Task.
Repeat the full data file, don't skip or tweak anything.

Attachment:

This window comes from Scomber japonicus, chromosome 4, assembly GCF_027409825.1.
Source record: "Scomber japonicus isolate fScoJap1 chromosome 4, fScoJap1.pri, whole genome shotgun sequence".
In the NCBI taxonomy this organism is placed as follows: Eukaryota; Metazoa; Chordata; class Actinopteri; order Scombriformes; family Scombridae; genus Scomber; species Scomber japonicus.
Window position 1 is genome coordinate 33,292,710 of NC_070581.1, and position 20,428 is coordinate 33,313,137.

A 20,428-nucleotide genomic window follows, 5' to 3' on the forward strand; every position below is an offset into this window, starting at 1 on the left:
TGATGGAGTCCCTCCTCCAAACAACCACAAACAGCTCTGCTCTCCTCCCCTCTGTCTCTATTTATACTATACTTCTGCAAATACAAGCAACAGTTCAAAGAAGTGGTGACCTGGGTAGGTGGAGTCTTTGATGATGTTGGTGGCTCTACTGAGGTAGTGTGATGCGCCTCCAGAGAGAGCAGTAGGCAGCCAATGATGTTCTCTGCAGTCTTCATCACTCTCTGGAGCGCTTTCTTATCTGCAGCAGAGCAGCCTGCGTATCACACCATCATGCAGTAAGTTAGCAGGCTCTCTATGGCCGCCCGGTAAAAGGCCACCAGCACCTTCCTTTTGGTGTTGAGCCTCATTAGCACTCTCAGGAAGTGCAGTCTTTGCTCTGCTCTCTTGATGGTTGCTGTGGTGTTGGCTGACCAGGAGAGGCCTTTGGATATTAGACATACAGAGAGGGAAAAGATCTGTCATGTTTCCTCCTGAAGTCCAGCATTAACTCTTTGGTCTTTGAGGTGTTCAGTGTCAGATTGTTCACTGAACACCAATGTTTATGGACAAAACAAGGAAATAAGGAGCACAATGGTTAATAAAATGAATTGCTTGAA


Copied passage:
This window comes from Scomber japonicus, chromosome 4, assembly GCF_027409825.1.
Source record: "Scomber japonicus isolate fScoJap1 chromosome 4, fScoJap1.pri, whole genome shotgun sequence".
In the NCBI taxonomy this organism is placed as follows: Eukaryota; Metazoa; Chordata; class Actinopteri; order Scombriformes; family Scombridae; genus Scomber; species Scomber japonicus.
Window position 1 is genome coordinate 33,292,710 of NC_070581.1, and position 20,428 is coordinate 33,313,137.

A 20,428-nucleotide genomic window follows, 5' to 3' on the forward strand; every position below is an offset into this window, starting at 1 on the left:
TGATGGAGTCCCTCCTCCAAACAACCACAAACAGCTCTGCTCTCCTCCCCTCTGTCTCTATTTATACTATACTTCTGCAAATACAAGCAACAGTTCAAAGAAGTGGTGACCTGGGTAGGTGGAGTCTTTGATGATGTTGGTGGCTCTACTGAGGTAGTGTGATGCGCCTCCAGAGAGAGCAGTAGGCAGCCAATGATGTTCTCTGCAGTCTTCATCACTCTCTGGAGCGCTTTCTTATCTGCAGCAGAGCAGCCTGCGTATCACACCATCATGCAGTAAGTTAGCAGGCTCTCTATGGCCGCCCGGTAAAAGGCCACCAGCACCTTCCTTTTGGTGTTGAGCCTCATTAGCACTCTCAGGAAGTGCAGTCTTTGCTCTGCTCTCTTGATGGTTGCTGTGGTGTTGGCTGACCAGGAGAGGCCTTTGGATATTAGACATACAGAGAGGGAAAAGATCTGTCATGTTTCCTCCTGAAGTCCAGCATTAACTCTTTGGTCTTTGAGGTGTTCAGTGTCAGATTGTTCACTGAACACCAATGTTTATGGACAAAACAAGGAAATAAGGAGCACAATGGTTAATAAAATGAATTGCTTGAA